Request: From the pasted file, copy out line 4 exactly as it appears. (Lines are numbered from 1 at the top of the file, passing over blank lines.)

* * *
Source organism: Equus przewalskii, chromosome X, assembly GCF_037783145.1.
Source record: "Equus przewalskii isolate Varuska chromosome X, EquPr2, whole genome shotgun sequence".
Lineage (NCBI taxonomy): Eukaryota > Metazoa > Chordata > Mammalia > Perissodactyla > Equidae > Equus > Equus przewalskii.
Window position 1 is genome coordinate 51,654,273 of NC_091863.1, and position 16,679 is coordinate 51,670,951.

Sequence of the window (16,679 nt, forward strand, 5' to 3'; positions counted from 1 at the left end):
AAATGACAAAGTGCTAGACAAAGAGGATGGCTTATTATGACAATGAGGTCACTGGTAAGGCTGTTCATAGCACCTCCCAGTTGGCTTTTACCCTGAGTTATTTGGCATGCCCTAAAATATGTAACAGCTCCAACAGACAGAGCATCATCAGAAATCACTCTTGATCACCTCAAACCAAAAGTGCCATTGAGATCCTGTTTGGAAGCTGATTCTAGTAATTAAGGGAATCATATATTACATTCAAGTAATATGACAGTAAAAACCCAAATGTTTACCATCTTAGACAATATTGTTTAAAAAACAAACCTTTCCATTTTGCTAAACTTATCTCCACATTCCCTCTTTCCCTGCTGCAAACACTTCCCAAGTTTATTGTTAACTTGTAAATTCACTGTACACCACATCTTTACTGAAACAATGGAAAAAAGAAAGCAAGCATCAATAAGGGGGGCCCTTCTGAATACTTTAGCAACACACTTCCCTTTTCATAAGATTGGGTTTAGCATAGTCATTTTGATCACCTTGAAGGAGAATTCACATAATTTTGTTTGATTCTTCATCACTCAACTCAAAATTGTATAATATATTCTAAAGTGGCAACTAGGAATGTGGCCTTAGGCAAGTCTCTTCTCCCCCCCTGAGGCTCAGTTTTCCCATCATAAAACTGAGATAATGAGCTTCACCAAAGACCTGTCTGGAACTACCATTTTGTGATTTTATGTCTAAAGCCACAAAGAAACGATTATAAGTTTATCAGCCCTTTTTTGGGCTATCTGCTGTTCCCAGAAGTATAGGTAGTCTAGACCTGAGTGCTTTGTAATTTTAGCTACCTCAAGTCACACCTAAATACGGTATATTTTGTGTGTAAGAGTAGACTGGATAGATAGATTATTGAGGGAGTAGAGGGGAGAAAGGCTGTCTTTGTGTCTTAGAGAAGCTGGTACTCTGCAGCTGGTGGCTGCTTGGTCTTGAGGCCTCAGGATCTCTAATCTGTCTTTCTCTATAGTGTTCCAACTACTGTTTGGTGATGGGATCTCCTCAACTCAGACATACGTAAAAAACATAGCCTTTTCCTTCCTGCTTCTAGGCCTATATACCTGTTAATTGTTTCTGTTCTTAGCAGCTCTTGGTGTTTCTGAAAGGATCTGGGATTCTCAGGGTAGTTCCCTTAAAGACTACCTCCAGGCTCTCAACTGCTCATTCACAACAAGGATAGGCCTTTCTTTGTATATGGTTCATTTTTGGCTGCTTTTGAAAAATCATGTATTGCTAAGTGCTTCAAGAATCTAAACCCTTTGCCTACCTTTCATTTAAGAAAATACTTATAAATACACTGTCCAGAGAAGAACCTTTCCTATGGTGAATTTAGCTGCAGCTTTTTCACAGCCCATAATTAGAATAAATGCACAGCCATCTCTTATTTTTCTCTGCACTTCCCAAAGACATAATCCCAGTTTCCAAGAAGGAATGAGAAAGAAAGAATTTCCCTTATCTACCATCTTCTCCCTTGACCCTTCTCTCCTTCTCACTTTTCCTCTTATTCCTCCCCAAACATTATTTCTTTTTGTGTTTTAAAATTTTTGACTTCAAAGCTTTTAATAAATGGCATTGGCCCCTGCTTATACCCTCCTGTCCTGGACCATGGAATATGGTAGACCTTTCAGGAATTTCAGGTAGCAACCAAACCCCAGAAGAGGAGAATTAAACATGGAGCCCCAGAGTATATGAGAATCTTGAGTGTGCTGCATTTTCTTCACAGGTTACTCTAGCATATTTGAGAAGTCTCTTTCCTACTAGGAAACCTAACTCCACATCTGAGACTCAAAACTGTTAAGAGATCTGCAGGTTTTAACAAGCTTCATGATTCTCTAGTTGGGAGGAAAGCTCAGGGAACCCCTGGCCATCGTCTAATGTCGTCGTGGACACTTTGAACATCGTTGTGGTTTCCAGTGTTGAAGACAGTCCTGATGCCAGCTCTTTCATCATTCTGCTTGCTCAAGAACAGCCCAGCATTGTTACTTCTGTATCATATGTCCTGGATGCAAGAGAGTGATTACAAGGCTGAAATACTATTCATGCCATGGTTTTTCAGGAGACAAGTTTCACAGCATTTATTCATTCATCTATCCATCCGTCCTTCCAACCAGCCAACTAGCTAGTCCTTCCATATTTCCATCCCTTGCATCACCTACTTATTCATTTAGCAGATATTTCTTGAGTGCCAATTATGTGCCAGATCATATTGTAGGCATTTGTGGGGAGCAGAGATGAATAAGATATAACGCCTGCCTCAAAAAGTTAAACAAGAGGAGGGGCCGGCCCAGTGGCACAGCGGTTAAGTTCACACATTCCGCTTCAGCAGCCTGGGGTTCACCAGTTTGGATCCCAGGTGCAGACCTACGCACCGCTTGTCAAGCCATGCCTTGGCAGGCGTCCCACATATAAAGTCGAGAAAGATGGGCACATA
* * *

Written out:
Window position 1 is genome coordinate 51,654,273 of NC_091863.1, and position 16,679 is coordinate 51,670,951.